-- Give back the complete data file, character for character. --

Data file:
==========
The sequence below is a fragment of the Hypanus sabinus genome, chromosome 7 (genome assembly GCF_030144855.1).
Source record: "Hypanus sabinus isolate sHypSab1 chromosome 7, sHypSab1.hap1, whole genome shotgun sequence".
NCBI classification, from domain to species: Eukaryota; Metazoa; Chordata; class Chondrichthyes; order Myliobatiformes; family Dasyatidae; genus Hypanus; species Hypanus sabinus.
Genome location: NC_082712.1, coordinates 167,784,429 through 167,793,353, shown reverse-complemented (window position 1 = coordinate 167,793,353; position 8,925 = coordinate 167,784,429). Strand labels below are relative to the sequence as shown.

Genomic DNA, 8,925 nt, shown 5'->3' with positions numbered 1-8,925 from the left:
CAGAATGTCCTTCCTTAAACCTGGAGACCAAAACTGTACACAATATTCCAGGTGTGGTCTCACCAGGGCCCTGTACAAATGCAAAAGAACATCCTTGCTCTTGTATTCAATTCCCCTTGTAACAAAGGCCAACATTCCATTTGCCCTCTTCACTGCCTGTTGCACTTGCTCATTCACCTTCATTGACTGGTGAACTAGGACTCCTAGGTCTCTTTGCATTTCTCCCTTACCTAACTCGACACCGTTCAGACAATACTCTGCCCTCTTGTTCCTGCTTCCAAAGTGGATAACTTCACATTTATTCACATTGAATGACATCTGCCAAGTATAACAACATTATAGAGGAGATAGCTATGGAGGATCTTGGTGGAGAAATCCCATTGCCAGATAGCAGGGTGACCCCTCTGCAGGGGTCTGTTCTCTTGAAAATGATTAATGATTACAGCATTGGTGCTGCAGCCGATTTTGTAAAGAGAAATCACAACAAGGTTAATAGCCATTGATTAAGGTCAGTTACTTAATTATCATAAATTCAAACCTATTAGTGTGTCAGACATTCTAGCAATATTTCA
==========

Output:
The sequence below is a fragment of the Hypanus sabinus genome, chromosome 7 (genome assembly GCF_030144855.1).
Source record: "Hypanus sabinus isolate sHypSab1 chromosome 7, sHypSab1.hap1, whole genome shotgun sequence".
NCBI classification, from domain to species: Eukaryota; Metazoa; Chordata; class Chondrichthyes; order Myliobatiformes; family Dasyatidae; genus Hypanus; species Hypanus sabinus.
Genome location: NC_082712.1, coordinates 167,784,429 through 167,793,353, shown reverse-complemented (window position 1 = coordinate 167,793,353; position 8,925 = coordinate 167,784,429). Strand labels below are relative to the sequence as shown.

Genomic DNA, 8,925 nt, shown 5'->3' with positions numbered 1-8,925 from the left:
CAGAATGTCCTTCCTTAAACCTGGAGACCAAAACTGTACACAATATTCCAGGTGTGGTCTCACCAGGGCCCTGTACAAATGCAAAAGAACATCCTTGCTCTTGTATTCAATTCCCCTTGTAACAAAGGCCAACATTCCATTTGCCCTCTTCACTGCCTGTTGCACTTGCTCATTCACCTTCATTGACTGGTGAACTAGGACTCCTAGGTCTCTTTGCATTTCTCCCTTACCTAACTCGACACCGTTCAGACAATACTCTGCCCTCTTGTTCCTGCTTCCAAAGTGGATAACTTCACATTTATTCACATTGAATGACATCTGCCAAGTATAACAACATTATAGAGGAGATAGCTATGGAGGATCTTGGTGGAGAAATCCCATTGCCAGATAGCAGGGTGACCCCTCTGCAGGGGTCTGTTCTCTTGAAAATGATTAATGATTACAGCATTGGTGCTGCAGCCGATTTTGTAAAGAGAAATCACAACAAGGTTAATAGCCATTGATTAAGGTCAGTTACTTAATTATCATAAATTCAAACCTATTAGTGTGTCAGACATTCTAGCAATATTTCA